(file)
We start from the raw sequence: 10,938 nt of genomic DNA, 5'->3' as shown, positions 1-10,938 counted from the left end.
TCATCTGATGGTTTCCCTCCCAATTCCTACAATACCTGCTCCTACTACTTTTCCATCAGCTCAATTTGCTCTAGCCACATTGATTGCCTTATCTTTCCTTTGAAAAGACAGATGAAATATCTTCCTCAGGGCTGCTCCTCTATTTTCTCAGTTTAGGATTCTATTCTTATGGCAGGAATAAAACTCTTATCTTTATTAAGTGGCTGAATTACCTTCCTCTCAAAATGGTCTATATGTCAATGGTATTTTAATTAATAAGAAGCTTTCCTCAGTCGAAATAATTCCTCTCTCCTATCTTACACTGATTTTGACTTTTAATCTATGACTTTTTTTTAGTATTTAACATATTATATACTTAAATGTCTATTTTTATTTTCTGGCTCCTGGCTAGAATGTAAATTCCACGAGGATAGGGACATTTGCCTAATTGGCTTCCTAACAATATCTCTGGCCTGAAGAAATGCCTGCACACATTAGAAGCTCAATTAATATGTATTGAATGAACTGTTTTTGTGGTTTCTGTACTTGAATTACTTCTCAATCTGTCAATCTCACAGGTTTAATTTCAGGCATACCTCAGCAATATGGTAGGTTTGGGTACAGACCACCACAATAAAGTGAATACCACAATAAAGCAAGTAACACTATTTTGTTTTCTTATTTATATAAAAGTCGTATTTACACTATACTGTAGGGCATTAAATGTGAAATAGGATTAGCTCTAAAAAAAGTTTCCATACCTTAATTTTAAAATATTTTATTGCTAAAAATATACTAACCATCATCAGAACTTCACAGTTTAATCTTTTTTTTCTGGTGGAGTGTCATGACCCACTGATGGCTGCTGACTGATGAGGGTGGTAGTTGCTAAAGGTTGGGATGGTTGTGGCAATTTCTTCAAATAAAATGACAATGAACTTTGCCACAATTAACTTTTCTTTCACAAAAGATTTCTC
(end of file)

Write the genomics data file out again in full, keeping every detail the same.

We start from the raw sequence: 10,938 nt of genomic DNA, 5'->3' as shown, positions 1-10,938 counted from the left end.
TCATCTGATGGTTTCCCTCCCAATTCCTACAATACCTGCTCCTACTACTTTTCCATCAGCTCAATTTGCTCTAGCCACATTGATTGCCTTATCTTTCCTTTGAAAAGACAGATGAAATATCTTCCTCAGGGCTGCTCCTCTATTTTCTCAGTTTAGGATTCTATTCTTATGGCAGGAATAAAACTCTTATCTTTATTAAGTGGCTGAATTACCTTCCTCTCAAAATGGTCTATATGTCAATGGTATTTTAATTAATAAGAAGCTTTCCTCAGTCGAAATAATTCCTCTCTCCTATCTTACACTGATTTTGACTTTTAATCTATGACTTTTTTTTAGTATTTAACATATTATATACTTAAATGTCTATTTTTATTTTCTGGCTCCTGGCTAGAATGTAAATTCCACGAGGATAGGGACATTTGCCTAATTGGCTTCCTAACAATATCTCTGGCCTGAAGAAATGCCTGCACACATTAGAAGCTCAATTAATATGTATTGAATGAACTGTTTTTGTGGTTTCTGTACTTGAATTACTTCTCAATCTGTCAATCTCACAGGTTTAATTTCAGGCATACCTCAGCAATATGGTAGGTTTGGGTACAGACCACCACAATAAAGTGAATACCACAATAAAGCAAGTAACACTATTTTGTTTTCTTATTTATATAAAAGTCGTATTTACACTATACTGTAGGGCATTAAATGTGAAATAGGATTAGCTCTAAAAAAAGTTTCCATACCTTAATTTTAAAATATTTTATTGCTAAAAATATACTAACCATCATCAGAACTTCACAGTTTAATCTTTTTTTTCTGGTGGAGTGTCATGACCCACTGATGGCTGCTGACTGATGAGGGTGGTAGTTGCTAAAGGTTGGGATGGTTGTGGCAATTTCTTCAAATAAAATGACAATGAACTTTGCCACAATTAACTTTTCTTTCACAAAAGATTTCTC